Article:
# Truss manufacturer drawings unclear

I am currently looking at a set of truss layouts produced by our truss manufacturing partner for a residential building project. I have reason to believe these layouts are generated using Alpine (Intelliview?) software. In any case, the design summary contains abbreviations which I cannot understand since I do not have a copy of the software. Please see below:

According to this document R, U and W stand for reaction due to design load, uplift due to wind load and bearing width, respectively. TCLL, TCDL, BCLL and BCDL stand for top chord live load, Top chord dead load, Bottom chord live load and bottom chord dead load. However I cannot for the life of me determine what Rw, Rh, RL and NCBCLL stand for. Any ideas?

• Where are you located? Commented Mar 15, 2016 at 14:31
• This is in California. I dont think thats too relevant though since this is software output. Commented Mar 15, 2016 at 14:33
• They might be using a local building code as input to the program, so location could be relevant. Commented Mar 15, 2016 at 14:41
• OP, did you contact and ask the manufacturer? What was the answer about Rw, Rhode, RL, and NCBCLL. Commented Mar 18, 2016 at 0:56
• I did not contact the manufacturer, although I did find that NCBCLL stands for non concurrent bottom chord live load Commented Mar 19, 2016 at 14:48

However I cannot for the life of me determine what Rw, Rh, RL and NCBCLL stand for.

Given that the values Rw, Rh, and RL are under a Maximum Reactions header, I assume that they are the reaction components of:

• Rw = reaction force due to wind (or possibly water?)
• Rh = reaction force due to horizontal load (or possibly hydrostatic?)
• RL = reaction force due to live load

These are given at support points $A$ and $I$.

I think NCBCLL is the construction live load, but I don't know what NCB stands for.

Here's another Alpine output sheet that might be of use as a reference.

There are upper and lower dimensions for each portion of the span. I would like to understand why there are up to 4 distinct dimensions for each span.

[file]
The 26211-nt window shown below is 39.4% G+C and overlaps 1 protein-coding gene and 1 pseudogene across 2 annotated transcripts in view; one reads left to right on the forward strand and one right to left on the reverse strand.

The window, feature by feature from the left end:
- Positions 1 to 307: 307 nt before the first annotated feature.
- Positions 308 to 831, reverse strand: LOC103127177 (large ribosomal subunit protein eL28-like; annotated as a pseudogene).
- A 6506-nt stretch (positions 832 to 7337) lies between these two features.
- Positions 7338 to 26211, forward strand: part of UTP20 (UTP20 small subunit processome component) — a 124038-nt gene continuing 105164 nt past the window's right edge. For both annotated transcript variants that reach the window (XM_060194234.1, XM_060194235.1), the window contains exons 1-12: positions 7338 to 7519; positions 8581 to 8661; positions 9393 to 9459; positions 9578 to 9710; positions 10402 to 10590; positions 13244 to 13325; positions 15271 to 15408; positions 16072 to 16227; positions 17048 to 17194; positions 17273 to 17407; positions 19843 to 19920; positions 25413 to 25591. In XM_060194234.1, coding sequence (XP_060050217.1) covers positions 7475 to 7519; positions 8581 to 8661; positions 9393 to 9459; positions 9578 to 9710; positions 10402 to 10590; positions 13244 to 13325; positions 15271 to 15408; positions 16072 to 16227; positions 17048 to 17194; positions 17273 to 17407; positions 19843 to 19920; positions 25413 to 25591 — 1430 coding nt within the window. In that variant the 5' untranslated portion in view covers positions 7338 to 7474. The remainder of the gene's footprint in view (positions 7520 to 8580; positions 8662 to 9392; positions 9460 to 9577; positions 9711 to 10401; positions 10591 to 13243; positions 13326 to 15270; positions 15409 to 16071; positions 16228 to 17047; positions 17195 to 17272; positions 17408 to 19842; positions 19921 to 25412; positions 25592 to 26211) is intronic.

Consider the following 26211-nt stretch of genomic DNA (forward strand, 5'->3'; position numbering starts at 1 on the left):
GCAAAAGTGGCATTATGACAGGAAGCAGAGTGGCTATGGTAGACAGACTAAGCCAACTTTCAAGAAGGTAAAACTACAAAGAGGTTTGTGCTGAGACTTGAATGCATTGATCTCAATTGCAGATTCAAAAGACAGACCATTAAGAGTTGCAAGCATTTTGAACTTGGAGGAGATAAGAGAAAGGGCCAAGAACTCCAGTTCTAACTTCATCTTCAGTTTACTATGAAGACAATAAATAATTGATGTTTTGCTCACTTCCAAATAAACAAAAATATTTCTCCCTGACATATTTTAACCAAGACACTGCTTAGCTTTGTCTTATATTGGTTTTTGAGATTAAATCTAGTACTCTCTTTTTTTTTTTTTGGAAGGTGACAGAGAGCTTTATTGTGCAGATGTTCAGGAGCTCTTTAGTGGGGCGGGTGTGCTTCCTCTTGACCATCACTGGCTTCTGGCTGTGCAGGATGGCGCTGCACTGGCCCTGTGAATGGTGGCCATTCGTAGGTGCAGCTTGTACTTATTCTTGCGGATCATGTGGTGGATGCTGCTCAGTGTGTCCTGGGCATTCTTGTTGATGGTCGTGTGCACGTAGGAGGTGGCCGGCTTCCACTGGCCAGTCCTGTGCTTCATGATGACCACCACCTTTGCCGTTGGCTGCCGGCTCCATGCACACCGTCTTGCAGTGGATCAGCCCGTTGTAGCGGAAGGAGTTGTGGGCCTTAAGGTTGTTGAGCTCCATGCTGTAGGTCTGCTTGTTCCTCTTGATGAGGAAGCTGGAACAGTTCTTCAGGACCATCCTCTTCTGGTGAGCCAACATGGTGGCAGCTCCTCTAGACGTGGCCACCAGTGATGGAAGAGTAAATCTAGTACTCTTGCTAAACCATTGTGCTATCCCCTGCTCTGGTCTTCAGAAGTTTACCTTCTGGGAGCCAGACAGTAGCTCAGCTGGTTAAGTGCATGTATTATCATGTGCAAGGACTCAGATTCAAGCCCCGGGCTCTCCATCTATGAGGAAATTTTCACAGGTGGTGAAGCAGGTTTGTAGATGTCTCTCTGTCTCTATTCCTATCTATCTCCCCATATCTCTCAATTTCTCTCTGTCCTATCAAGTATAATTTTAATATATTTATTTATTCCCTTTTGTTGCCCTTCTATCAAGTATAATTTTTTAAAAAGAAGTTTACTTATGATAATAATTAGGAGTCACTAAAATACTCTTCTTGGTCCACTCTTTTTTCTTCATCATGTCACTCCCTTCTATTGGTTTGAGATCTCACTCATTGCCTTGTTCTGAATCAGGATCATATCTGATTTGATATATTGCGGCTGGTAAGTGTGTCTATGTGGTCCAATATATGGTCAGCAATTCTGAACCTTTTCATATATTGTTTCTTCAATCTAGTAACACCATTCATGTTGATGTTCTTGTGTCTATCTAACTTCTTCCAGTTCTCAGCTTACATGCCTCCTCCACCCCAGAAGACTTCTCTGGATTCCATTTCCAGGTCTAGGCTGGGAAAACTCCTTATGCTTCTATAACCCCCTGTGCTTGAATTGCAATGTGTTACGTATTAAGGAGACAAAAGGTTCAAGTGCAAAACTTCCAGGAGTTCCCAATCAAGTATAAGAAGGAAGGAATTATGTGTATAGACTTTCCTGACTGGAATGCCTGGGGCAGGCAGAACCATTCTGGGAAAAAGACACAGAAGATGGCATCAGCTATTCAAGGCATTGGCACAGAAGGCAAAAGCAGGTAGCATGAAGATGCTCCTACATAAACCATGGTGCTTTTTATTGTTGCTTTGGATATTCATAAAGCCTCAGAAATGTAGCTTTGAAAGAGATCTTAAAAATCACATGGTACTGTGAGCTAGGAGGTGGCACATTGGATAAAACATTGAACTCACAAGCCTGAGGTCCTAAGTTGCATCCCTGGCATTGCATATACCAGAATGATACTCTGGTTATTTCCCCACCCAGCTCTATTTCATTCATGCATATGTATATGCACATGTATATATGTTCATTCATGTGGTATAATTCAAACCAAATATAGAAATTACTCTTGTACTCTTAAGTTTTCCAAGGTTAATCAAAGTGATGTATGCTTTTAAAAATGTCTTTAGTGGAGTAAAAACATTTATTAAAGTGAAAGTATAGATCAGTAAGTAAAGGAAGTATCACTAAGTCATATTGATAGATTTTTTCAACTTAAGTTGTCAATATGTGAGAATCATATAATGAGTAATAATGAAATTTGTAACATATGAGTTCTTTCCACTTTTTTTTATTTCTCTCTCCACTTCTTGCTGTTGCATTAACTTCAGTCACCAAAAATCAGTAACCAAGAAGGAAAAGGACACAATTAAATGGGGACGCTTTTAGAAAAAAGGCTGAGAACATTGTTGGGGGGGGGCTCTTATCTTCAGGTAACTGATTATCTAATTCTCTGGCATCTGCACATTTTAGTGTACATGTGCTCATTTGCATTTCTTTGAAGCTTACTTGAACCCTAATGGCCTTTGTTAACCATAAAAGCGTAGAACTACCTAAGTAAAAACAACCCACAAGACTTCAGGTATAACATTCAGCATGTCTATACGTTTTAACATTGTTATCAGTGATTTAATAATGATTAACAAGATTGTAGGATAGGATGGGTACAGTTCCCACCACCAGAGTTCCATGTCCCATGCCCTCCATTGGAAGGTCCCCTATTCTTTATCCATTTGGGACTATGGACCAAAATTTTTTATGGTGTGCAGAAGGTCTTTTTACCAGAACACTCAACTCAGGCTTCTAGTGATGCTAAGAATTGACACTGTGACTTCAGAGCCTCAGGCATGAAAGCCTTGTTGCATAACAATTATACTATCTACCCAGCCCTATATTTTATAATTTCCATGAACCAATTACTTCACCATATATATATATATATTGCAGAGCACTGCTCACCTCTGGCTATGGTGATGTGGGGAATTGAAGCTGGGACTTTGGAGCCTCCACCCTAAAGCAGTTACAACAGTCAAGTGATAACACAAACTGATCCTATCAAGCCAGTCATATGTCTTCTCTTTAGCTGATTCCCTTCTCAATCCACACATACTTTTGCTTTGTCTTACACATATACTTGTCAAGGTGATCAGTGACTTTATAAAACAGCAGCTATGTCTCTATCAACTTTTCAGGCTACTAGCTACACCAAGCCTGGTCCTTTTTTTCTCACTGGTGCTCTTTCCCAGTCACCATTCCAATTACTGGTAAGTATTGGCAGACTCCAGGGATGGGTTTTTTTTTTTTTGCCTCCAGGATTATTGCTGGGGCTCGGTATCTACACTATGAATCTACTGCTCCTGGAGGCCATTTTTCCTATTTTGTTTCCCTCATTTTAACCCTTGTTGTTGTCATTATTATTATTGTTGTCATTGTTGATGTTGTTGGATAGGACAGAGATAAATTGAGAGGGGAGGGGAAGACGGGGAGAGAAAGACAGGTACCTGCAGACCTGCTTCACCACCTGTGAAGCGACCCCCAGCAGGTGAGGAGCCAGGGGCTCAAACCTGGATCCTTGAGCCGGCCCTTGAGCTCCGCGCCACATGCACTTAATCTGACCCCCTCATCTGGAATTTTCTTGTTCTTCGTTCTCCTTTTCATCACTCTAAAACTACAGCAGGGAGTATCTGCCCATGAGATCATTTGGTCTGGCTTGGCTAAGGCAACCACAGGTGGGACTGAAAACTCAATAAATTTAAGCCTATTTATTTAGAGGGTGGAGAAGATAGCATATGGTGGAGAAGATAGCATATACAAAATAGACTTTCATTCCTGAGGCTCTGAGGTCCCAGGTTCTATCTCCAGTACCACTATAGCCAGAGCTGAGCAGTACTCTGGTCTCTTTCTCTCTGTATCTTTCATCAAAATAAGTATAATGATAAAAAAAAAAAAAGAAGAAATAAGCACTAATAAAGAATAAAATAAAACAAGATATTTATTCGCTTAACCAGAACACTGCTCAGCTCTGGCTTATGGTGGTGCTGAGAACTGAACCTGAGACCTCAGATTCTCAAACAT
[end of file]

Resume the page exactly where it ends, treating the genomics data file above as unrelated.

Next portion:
It's hard to tell exactly from the drawing, but these dimensions seem to be working from different sides of the truss members. The dimensions on the top seem to be to the left side of the vertical members and the bottom dimensions seem to be on the right.

I'd ask your truss supplier to clarify. If they're using the software, they should know what the output means.

• I agree. I think Rw is likely wind. Rh is interesting. I wouldn't think it's reactions from hydrostatic loading on prefab wooden trusses. Though I've seen weirder things. Maybe it's their catchall variable for "not-wind-lateral-forces." It also seems a little odd to me that there is no seismic reaction. I'd expect at least some, maybe small, seismic loading and therefore reactions. Especially in California. Maybe they're assumed enveloped by the wind reactions? Maybe these trusses support a diaphragm that isn't considered to act as part of the lateral force resisting system? Commented Mar 15, 2016 at 15:15
• @WilliamS.Godfrey, I was thinking hydrostatic in terms of ponding on the roof, but I think it's more likely that it's a catch-all for misc. horizontal forces. Good point about seismic, especially with the OP being in California. Commented Mar 15, 2016 at 15:17

Source: SBC Magazine

Recently was looking for this same information. Found this thread and then the article. Hope this is helpful in the future!

NCBCLL is IBC Code for Non Concurrent Bottom Chord Live Load, used for uninhabitable/inhabitable attic space live loads @ 10/20 PSF through Alpine ITW